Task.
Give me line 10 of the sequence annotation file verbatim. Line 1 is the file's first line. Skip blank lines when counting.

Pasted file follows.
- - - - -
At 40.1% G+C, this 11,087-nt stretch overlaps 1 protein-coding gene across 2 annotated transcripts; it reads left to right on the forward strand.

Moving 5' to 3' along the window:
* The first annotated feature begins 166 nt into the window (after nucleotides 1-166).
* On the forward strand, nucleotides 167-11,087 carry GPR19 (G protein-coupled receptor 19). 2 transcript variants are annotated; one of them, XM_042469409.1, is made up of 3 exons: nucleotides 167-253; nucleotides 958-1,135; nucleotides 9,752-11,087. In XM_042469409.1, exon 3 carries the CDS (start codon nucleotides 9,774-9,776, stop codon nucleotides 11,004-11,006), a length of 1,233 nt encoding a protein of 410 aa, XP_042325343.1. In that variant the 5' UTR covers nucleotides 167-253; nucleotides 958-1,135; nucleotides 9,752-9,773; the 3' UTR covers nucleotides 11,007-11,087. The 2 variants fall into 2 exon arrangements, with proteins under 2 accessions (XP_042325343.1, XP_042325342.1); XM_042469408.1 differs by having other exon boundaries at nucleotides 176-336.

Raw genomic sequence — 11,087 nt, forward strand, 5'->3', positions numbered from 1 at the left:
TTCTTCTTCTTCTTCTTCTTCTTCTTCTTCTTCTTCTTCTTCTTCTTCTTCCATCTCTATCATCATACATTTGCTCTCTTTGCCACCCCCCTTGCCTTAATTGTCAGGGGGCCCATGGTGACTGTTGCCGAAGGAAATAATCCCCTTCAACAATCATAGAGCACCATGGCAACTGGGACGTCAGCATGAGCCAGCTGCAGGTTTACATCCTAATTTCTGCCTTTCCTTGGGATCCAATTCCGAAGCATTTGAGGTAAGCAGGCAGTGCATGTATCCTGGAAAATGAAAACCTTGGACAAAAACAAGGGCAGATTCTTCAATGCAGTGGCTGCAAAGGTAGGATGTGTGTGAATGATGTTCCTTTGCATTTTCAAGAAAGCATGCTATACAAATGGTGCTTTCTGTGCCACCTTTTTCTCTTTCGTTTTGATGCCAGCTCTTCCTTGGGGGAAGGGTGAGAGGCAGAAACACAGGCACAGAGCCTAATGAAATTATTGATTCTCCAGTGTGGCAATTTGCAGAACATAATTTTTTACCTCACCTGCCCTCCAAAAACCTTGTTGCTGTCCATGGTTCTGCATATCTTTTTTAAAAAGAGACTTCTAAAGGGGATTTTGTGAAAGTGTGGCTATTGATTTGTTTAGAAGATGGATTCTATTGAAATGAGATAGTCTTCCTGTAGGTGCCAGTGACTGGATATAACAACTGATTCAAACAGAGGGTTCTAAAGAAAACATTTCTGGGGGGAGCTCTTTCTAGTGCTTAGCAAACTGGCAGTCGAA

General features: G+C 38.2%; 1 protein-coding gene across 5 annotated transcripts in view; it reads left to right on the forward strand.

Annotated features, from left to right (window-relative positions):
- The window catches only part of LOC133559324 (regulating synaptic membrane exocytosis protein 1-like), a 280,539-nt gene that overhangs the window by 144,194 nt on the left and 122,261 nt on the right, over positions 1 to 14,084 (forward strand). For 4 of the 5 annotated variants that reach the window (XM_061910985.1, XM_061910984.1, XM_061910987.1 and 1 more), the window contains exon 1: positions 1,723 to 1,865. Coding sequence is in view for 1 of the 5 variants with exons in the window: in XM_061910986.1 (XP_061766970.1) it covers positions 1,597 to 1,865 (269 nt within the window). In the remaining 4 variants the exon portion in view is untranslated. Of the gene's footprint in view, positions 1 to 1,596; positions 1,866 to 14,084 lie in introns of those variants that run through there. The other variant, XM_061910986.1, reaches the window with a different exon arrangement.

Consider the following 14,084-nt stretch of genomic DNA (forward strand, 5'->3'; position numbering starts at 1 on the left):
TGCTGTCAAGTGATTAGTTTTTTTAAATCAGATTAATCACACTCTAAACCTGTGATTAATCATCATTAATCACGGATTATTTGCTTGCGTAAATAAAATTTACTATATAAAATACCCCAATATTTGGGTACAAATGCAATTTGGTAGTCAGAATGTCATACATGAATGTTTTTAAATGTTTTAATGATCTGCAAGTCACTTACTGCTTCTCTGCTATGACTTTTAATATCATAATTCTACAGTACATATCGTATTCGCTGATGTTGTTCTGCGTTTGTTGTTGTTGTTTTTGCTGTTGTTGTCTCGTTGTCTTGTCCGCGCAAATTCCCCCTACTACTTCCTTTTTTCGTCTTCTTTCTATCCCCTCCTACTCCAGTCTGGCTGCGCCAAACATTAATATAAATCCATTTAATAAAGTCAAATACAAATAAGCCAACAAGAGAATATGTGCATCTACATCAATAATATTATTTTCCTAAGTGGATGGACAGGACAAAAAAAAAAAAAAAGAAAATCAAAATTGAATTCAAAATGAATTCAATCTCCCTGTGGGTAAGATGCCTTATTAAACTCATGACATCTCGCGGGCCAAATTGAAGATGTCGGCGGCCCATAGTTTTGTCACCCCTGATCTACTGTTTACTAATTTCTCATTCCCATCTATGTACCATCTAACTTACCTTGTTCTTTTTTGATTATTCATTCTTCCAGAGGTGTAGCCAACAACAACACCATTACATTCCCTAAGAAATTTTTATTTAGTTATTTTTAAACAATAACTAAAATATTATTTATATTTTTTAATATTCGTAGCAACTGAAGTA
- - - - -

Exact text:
Consider the following 14,084-nt stretch of genomic DNA (forward strand, 5'->3'; position numbering starts at 1 on the left):